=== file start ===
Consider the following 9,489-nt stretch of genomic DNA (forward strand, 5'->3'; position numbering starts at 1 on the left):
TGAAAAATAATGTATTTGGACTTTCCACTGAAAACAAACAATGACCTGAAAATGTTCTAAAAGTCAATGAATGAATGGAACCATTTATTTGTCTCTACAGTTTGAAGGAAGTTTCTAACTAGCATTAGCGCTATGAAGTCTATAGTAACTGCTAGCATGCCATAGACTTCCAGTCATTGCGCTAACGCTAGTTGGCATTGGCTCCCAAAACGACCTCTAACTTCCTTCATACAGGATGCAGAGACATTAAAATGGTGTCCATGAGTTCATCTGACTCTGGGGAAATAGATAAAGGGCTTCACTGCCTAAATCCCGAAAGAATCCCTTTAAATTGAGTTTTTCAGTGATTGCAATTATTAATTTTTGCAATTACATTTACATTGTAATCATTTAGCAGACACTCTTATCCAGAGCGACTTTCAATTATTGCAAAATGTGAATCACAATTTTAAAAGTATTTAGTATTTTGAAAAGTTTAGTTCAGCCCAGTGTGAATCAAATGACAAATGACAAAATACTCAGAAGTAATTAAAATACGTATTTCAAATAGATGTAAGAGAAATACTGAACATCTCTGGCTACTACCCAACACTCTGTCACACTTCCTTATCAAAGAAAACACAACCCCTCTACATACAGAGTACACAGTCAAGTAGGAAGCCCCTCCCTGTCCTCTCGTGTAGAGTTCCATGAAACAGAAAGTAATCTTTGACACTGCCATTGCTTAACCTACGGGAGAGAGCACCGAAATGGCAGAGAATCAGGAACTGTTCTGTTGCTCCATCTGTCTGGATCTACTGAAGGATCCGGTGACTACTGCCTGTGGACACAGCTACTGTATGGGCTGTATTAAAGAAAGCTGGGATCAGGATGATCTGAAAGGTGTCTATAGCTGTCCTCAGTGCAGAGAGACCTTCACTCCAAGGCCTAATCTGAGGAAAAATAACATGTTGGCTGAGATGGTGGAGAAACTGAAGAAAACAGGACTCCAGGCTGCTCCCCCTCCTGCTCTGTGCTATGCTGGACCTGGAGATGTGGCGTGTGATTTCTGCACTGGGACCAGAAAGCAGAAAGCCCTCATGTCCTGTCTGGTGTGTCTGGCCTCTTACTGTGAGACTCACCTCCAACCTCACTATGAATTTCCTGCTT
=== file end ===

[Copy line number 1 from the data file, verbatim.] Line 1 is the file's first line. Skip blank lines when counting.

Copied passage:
Consider the following 9,489-nt stretch of genomic DNA (forward strand, 5'->3'; position numbering starts at 1 on the left):